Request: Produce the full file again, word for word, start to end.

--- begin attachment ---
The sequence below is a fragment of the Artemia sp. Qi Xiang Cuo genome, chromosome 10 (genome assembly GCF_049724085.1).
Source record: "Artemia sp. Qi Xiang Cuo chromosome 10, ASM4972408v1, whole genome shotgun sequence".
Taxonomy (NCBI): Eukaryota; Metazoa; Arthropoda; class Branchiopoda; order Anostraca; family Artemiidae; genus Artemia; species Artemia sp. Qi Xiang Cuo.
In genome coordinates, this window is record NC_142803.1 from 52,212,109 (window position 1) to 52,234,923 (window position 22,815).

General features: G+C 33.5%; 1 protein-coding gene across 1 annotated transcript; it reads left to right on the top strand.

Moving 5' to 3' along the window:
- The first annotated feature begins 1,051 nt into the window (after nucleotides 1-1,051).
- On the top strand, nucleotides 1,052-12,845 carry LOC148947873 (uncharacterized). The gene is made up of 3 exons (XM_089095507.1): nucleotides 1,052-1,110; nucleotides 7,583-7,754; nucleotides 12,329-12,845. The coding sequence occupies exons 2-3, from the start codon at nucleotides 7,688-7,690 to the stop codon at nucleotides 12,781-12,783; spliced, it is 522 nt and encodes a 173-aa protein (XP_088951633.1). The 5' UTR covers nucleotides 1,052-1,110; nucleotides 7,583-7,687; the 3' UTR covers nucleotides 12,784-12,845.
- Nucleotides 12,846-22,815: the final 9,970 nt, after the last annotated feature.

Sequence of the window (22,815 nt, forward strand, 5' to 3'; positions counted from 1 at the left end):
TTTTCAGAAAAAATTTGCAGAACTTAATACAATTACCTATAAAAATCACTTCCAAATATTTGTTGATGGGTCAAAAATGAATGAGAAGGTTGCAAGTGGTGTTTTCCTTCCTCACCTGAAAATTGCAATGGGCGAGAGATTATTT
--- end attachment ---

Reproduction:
The sequence below is a fragment of the Artemia sp. Qi Xiang Cuo genome, chromosome 10 (genome assembly GCF_049724085.1).
Source record: "Artemia sp. Qi Xiang Cuo chromosome 10, ASM4972408v1, whole genome shotgun sequence".
Taxonomy (NCBI): Eukaryota; Metazoa; Arthropoda; class Branchiopoda; order Anostraca; family Artemiidae; genus Artemia; species Artemia sp. Qi Xiang Cuo.
In genome coordinates, this window is record NC_142803.1 from 52,212,109 (window position 1) to 52,234,923 (window position 22,815).

General features: G+C 33.5%; 1 protein-coding gene across 1 annotated transcript; it reads left to right on the top strand.

Moving 5' to 3' along the window:
- The first annotated feature begins 1,051 nt into the window (after nucleotides 1-1,051).
- On the top strand, nucleotides 1,052-12,845 carry LOC148947873 (uncharacterized). The gene is made up of 3 exons (XM_089095507.1): nucleotides 1,052-1,110; nucleotides 7,583-7,754; nucleotides 12,329-12,845. The coding sequence occupies exons 2-3, from the start codon at nucleotides 7,688-7,690 to the stop codon at nucleotides 12,781-12,783; spliced, it is 522 nt and encodes a 173-aa protein (XP_088951633.1). The 5' UTR covers nucleotides 1,052-1,110; nucleotides 7,583-7,687; the 3' UTR covers nucleotides 12,784-12,845.
- Nucleotides 12,846-22,815: the final 9,970 nt, after the last annotated feature.

Sequence of the window (22,815 nt, forward strand, 5' to 3'; positions counted from 1 at the left end):
TTTTCAGAAAAAATTTGCAGAACTTAATACAATTACCTATAAAAATCACTTCCAAATATTTGTTGATGGGTCAAAAATGAATGAGAAGGTTGCAAGTGGTGTTTTCCTTCCTCACCTGAAAATTGCAATGGGCGAGAGATTATTT